No doubt you would’ve heard the saying ‘if you fail to plan then you plan to fail.’ From our experience this is a true statement and applies to so many areas of our life.
This topic on succession planning is really about one generation exiting a business and the next generation taking over. Each family farming business eventually has to deal with this matter, either by choice or being forced to act after an unfortunate incident.
We’ve identified four main reasons for creating a succession plan:
- Desire to retain the family farm for the next generation
- Minimise family conflict
- Protect the business
- Maintain family harmony and relationships
In formulating a succession agreement, there are four main steps:
- Exit and retirement plan for the older generation leaving the business
- Transition plan for the next generation
- Decide / change ownership of assets
- Estate planning
It’s important that the process follows this order.
We met a person recently who provides rural skills training who said there is a scarcity of specialists who work in this field. We know he is correct. The reason, we think, is because it requires experience, empathy and common sense as much as technical ability. The process of succession involves transitioning different generations who often have different objectives and motivations. This means there usually aren’t quick fixes or resolutions.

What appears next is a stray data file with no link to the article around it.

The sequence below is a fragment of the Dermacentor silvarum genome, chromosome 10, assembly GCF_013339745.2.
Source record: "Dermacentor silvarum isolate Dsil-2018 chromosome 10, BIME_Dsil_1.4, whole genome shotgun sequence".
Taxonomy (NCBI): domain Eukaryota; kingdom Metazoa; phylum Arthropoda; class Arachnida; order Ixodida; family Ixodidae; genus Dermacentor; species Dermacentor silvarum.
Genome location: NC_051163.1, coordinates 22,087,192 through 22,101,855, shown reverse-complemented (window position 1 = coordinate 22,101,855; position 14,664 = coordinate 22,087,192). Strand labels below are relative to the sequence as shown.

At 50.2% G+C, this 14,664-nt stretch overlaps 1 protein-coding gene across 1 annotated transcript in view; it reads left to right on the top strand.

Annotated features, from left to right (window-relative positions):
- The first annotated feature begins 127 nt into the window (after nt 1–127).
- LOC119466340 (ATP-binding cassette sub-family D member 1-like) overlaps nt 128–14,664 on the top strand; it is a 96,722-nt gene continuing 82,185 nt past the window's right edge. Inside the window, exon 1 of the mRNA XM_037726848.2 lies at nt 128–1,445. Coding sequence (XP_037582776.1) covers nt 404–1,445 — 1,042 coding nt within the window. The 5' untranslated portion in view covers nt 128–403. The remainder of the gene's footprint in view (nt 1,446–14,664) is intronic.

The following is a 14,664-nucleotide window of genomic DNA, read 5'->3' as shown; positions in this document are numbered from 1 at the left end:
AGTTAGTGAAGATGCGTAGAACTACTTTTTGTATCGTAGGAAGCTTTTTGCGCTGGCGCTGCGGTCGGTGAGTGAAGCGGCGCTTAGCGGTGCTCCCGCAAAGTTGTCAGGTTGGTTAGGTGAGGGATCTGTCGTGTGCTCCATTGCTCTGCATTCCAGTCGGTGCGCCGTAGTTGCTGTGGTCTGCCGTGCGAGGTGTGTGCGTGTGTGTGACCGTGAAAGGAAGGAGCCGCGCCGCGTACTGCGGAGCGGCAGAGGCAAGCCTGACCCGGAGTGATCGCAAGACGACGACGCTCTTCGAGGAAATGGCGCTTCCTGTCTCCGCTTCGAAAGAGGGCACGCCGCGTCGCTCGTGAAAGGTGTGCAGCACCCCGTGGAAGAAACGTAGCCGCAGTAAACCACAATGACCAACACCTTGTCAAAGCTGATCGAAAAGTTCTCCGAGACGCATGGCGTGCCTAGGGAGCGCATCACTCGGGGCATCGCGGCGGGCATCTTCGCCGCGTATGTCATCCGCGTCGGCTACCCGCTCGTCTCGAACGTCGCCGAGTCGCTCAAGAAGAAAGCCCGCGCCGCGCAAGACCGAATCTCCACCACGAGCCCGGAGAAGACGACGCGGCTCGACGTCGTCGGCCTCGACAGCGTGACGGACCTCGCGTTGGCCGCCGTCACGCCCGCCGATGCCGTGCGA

So what makes a good succession planner?
- Someone who facilitates and communicates between family members
- Acts impartially with no vested interests
- Understands what each generation wants to achieve
- Develops a strategy plan that the parties agree to
- Follows the project through to completion
It’s advisable to use someone who is independent of the family, coordinates the process and calls on the services of the family accountant, lawyer, banker and even agronomist. If they know and understand farming then that’s even better.
So when it comes to seeking expert succession planning advice, I’m pleased to say, we are one of those scarce specialists. We’ve had over 25 years working with farming families in SA and have a particular focus on the Eyre Peninsula.